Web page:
Wolfgang Tillmans b. 1968, Remscheid, Germany
image: 77 1/8 x 52 7/8 inches (195.9 x 134.3 cm); sheet: 79 1/8 x 54 1/8 inches (201 x 137.5 cm)
Solomon R. Guggenheim Museum, New York Purchased with funds contributed by the International Director's Council and Executive Committee Members: Ruth Baum, Edythe Broad, Elaine Terner Cooper, Dimitris Daskalopoulos, Harry David, Gail May Engelberg, Shirley Fiterman, Nicki Harris, Dakis Joannou, Linda Macklowe, Peter Norton, Willem Peppler, Tonino Perna, Elizabeth Richebourg Rea, Simonetta Seragnoli, David Teiger, and Elliot K. Wolk, 2002
Wolfgang Tillmans's photographs of friends, dance raves, clubs, and night life have appeared regularly in London's i-D magazine and other publications since 1989. Though his work has had a tremendous impact on the studied casualness of much recent fashion photography, Tillmans is not a "fashion photographer." If anything he is a portraitist who often photographs his friends—who appear alternately tough, vulnerable, loving, ferocious, gay, and straight—in intimate situations. Though these probing images reflect his own subjective experiences, they also operate on a more general level, recording a specific dimension of our contemporary culture. Tillmans establishes a collaborative process with his models, whom he calls "accomplices." Thus the informal look of the works belies their choreographed construction. Landscape and still-life images also play a crucial role in his oeuvre, in which half-eaten fruit, sewer rats, crumpled clothing, or urban skylines are photographed with the same dignity and attention to beauty as his human subjects. Traditional subject genres are questioned; crumpled clothing might suggest a figure or landscape, while city scenes seen from the air resemble a still life of objects.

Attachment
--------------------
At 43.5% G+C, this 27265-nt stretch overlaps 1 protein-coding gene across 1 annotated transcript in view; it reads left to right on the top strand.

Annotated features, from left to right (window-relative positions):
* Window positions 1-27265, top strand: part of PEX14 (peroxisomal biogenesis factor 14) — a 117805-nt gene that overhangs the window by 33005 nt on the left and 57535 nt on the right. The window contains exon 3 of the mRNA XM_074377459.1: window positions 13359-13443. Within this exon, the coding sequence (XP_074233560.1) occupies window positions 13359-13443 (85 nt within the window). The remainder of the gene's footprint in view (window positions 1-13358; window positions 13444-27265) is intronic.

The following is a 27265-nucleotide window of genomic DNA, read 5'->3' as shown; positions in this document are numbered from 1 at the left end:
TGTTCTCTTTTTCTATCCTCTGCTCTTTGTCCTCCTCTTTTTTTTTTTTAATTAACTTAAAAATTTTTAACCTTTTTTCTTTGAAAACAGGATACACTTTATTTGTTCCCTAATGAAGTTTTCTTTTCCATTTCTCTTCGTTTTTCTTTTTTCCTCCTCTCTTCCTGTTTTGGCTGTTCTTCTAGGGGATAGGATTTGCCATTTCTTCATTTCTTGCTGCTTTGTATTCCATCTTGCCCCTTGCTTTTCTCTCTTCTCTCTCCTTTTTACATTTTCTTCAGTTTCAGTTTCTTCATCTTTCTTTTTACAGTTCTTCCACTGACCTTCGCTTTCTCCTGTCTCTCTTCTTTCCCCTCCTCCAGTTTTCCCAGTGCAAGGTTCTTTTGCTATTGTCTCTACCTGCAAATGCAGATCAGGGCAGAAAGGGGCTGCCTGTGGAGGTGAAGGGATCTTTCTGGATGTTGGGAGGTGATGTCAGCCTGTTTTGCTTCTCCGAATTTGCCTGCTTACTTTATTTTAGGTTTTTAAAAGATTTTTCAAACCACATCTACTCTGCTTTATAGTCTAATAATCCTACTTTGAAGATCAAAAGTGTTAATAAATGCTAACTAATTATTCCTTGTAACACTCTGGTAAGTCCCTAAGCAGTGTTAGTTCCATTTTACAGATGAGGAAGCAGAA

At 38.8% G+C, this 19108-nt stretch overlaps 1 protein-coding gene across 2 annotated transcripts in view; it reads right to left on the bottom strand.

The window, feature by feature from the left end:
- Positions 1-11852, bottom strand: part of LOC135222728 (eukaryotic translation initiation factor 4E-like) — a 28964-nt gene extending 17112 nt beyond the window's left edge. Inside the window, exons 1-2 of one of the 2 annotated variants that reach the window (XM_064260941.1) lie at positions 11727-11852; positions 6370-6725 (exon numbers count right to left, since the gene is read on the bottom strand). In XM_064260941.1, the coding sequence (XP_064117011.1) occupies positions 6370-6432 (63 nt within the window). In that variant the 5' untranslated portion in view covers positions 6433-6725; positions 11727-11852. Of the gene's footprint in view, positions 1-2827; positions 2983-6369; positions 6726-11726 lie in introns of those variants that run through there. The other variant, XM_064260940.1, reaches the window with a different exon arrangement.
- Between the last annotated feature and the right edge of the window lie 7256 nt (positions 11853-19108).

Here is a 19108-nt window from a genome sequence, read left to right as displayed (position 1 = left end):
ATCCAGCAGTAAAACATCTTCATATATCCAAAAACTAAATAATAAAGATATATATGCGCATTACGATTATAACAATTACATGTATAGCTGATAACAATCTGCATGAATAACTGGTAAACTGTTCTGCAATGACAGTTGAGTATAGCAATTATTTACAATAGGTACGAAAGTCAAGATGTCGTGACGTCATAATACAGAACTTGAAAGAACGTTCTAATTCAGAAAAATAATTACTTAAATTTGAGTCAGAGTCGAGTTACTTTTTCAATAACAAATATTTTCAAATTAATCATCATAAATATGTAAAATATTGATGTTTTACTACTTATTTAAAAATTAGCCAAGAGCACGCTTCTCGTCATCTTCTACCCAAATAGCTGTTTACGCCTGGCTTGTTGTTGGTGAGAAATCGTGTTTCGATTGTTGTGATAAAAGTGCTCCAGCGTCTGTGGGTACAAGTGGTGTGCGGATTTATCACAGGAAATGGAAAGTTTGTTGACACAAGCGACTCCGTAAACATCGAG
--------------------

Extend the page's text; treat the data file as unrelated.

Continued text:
For Tillmans, the images are only half the work; the installation or layout constitutes its completion. He affixes his prints directly to the wall with pins or tape, juxtaposing old and new images of varying sizes and mediums. He eschews standard darkroom procedures, blurring the lines between color and black and white (printing black-and-white images on color paper, for instance). Color photographs are placed next to inkjet prints and next to postcards and magazine clippings of his own images, contesting conventional hierarchies of scale and subject matter while drawing focus to the materiality of the photographic medium—all within a carefully composed environment that seems to disdain permanency.